Charles Parker Wardrip. That's what his Mississippi identification said. Born September 12, 1984. Six foot and one inch tall, with long braids that hung under his wool sock hat. I leaned over his body there on the highway, and I didn't see any blood. I thought that, perhaps, he was just knocked out. I felt for a pulse on his neck, and found nothing. I tried again on his wrist and, again, nothing. I shined the flashlight in his eyes, and all I found was a blank stare. I wasn't sure what to do at first, but I knew I didn't have much time. Someone would be along soon—After all, it IS a major highway. I made a quick decision to pull him into the Winnebago. It wasn't an easy task. 220 pounds of dead weight is not fun to move alone. I had to drag him from his position, in the middle of the highway to the side of the road. I stepped up into the RV through the main door, and pulled him up and on to the floor. I shut the door, climbed back behind the wheel, and put it in drive. I had to figure out what to do with him. No way was I answering questions about why a dead guy ended up in my vehicle, so calling the cops was out of the question. I could tell by the look of his clothes and the dirt on his skin that he was a drifter. Young, but I'm sure he ran away from home to prove his point to mommy and daddy. The more I thought about it, the more I was sure nobody would miss him, and that I should just get rid of him. I continued to drive south, but then thought the better of it, flipped around at the next wide spot in the road, and traveled north again. Just beyond the bridge, I made a left turn into the entrance to the state park. I very quietly parked the Winnebago in an empty campsite, put my payment and registration in the night drop-box, and went to bed.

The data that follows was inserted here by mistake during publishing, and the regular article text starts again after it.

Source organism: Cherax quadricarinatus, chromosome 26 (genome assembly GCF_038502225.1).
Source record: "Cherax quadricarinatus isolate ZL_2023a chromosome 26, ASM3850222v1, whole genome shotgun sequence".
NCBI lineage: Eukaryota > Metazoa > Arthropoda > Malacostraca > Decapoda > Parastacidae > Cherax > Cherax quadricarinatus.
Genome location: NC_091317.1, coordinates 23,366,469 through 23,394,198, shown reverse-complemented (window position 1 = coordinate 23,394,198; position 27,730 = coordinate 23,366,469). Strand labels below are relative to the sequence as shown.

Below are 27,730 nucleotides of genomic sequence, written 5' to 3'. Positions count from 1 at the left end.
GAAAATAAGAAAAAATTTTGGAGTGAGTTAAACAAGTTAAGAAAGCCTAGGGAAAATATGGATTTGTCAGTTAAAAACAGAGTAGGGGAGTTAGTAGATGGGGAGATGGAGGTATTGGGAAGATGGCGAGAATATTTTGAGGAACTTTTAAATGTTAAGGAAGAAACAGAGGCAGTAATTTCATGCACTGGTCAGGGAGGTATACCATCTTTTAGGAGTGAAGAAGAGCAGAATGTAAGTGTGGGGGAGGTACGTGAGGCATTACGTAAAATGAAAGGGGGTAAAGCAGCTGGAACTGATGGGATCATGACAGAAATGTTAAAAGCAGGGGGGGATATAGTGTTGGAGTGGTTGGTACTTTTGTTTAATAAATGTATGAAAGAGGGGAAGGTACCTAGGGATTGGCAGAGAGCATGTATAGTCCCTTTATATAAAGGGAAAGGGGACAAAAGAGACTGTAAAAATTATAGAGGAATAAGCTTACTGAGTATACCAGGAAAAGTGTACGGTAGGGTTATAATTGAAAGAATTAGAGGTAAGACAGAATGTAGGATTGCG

The morning sun rose, burning away the thick fog that often settled in the area nightly. South was where I would go. Just get rid of him and move on. Nobody would ever know, right? South. I would go south. I knew where I would take Charlie (Charlie and I were pretty casual with one another by then. I didn't think he would mind the nickname). I cautiously approached the intersection at the exit to the state park, and made a right turn. I had driven through the area before, and I knew that the area, being so close to an airport, was full of law enforcement. I took a deep breath, fastened my seat belt, and accelerated to 35. It wasn't long before I passed the small airport on the left. Once past the airport, the law enforcement vehicles would significantly decrease in frequency. As long as I obeyed the speed limit, I would be fine.